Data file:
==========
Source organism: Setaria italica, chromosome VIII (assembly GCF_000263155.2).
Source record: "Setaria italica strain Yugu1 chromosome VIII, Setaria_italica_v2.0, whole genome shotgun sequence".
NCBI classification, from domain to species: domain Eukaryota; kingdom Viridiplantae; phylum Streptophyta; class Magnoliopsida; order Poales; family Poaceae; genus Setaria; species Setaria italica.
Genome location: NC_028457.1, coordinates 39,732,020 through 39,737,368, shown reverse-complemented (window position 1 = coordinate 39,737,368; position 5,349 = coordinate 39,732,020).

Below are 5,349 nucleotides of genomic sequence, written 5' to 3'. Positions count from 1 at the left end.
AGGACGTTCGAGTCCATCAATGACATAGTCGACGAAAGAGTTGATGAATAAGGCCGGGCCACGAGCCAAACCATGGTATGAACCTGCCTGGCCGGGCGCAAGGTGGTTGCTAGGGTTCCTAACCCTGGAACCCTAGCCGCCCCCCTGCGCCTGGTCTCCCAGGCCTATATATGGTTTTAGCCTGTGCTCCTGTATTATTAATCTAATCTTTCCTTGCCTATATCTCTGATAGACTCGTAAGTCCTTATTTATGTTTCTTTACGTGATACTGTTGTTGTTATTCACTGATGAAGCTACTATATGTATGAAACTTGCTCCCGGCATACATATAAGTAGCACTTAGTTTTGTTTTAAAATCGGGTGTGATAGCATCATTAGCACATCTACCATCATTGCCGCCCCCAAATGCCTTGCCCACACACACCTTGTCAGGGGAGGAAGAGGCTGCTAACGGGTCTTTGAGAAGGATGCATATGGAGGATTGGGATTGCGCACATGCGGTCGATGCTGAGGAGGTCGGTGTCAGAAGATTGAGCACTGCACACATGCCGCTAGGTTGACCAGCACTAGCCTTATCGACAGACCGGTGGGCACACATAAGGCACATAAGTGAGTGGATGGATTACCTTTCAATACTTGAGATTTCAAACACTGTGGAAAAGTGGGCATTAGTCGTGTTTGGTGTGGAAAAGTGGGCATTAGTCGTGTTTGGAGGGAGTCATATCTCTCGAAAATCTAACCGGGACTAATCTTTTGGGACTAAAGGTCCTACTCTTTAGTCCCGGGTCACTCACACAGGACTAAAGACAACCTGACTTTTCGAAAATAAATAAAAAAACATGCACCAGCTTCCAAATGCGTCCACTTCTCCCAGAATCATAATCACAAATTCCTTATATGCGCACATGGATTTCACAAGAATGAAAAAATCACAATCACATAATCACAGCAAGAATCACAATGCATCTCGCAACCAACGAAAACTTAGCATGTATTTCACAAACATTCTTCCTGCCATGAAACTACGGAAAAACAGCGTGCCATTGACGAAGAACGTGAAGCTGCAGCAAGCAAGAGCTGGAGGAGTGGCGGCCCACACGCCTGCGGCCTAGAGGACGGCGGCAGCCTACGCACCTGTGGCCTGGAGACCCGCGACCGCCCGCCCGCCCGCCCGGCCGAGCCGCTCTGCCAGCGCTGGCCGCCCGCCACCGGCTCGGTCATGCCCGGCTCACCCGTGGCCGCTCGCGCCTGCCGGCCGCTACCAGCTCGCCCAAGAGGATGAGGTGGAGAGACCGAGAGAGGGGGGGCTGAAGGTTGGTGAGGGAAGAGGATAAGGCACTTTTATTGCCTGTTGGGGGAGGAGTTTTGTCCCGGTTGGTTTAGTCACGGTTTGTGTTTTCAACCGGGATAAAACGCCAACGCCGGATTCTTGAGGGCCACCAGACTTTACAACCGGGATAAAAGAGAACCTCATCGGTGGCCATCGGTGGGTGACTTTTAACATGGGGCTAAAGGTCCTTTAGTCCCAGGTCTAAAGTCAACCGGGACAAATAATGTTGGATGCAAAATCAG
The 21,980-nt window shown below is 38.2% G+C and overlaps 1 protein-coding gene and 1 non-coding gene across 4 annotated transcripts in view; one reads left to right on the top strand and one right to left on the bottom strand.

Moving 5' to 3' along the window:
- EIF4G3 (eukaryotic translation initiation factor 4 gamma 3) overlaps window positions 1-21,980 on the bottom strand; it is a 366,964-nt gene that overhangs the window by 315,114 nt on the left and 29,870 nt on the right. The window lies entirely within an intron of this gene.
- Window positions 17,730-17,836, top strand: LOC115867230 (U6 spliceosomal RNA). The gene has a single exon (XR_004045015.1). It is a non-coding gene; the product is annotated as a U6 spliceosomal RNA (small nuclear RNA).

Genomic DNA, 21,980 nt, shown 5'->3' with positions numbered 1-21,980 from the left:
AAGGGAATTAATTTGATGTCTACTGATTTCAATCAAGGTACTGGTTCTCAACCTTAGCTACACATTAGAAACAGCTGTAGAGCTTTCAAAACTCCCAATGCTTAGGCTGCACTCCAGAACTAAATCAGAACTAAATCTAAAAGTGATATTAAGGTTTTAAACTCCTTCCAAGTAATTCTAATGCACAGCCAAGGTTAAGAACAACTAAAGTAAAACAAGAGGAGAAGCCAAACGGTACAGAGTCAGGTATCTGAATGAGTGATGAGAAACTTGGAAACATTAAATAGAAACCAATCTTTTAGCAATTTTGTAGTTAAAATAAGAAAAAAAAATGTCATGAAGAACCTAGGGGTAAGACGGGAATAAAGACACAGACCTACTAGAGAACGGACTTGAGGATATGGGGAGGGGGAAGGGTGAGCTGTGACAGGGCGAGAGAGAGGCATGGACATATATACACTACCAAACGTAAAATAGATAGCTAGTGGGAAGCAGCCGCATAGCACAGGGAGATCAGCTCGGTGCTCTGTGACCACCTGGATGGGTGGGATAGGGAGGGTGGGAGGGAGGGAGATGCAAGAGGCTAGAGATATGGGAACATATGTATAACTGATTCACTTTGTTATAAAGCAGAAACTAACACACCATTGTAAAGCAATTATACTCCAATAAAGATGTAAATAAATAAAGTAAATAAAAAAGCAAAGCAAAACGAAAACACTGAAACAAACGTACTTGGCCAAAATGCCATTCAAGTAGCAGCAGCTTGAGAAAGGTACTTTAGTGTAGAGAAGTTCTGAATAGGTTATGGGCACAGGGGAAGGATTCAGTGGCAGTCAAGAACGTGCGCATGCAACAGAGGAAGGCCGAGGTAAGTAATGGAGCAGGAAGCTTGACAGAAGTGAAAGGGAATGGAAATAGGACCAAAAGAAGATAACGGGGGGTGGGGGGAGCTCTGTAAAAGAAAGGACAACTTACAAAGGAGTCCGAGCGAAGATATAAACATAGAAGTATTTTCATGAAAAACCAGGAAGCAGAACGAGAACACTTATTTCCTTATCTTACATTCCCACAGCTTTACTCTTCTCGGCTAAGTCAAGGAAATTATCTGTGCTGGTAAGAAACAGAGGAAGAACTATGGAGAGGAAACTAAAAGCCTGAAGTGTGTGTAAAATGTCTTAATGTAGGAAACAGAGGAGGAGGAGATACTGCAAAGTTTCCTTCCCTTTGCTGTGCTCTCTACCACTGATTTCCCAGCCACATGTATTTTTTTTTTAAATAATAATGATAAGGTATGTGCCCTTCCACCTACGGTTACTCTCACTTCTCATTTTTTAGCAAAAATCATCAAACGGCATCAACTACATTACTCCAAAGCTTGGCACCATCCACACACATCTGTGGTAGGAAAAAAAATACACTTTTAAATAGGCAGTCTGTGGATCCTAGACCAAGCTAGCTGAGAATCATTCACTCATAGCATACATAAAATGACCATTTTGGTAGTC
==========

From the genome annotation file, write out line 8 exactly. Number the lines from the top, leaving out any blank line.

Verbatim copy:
Moving 5' to 3' along the window: